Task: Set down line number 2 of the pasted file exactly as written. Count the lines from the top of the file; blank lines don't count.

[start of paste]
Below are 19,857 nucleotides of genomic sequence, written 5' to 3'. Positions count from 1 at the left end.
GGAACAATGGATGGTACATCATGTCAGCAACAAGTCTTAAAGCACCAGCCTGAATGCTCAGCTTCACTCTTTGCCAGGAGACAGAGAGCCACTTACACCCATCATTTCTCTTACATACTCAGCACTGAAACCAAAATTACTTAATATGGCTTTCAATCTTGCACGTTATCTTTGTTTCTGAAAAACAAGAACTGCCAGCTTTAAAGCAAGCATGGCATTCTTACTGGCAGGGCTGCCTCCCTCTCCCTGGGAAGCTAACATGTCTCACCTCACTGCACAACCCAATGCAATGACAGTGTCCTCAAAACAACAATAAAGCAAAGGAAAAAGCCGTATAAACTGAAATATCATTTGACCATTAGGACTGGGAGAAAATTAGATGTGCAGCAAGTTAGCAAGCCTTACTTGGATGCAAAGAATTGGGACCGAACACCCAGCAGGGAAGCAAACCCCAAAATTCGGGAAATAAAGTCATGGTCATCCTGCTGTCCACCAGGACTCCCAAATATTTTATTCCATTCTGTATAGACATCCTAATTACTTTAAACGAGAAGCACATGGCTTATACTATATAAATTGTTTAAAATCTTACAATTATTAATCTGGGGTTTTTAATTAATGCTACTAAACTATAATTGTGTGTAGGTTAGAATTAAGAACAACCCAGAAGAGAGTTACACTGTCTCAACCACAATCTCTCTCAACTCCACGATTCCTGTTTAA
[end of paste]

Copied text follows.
GGAACAATGGATGGTACATCATGTCAGCAACAAGTCTTAAAGCACCAGCCTGAATGCTCAGCTTCACTCTTTGCCAGGAGACAGAGAGCCACTTACACCCATCATTTCTCTTACATACTCAGCACTGAAACCAAAATTACTTAATATGGCTTTCAATCTTGCACGTTATCTTTGTTTCTGAAAAACAAGAACTGCCAGCTTTAAAGCAAGCATGGCATTCTTACTGGCAGGGCTGCCTCCCTCTCCCTGGGAAGCTAACATGTCTCACCTCACTGCACAACCCAATGCAATGACAGTGTCCTCAAAACAACAATAAAGCAAAGGAAAAAGCCGTATAAACTGAAATATCATTTGACCATTAGGACTGGGAGAAAATTAGATGTGCAGCAAGTTAGCAAGCCTTACTTGGATGCAAAGAATTGGGACCGAACACCCAGCAGGGAAGCAAACCCCAAAATTCGGGAAATAAAGTCATGGTCATCCTGCTGTCCACCAGGACTCCCAAATATTTTATTCCATTCTGTATAGACATCCTAATTACTTTAAACGAGAAGCACATGGCTTATACTATATAAATTGTTTAAAATCTTACAATTATTAATCTGGGGTTTTTAATTAATGCTACTAAACTATAATTGTGTGTAGGTTAGAATTAAGAACAACCCAGAAGAGAGTTACACTGTCTCAACCACAATCTCTCTCAACTCCACGATTCCTGTTTAA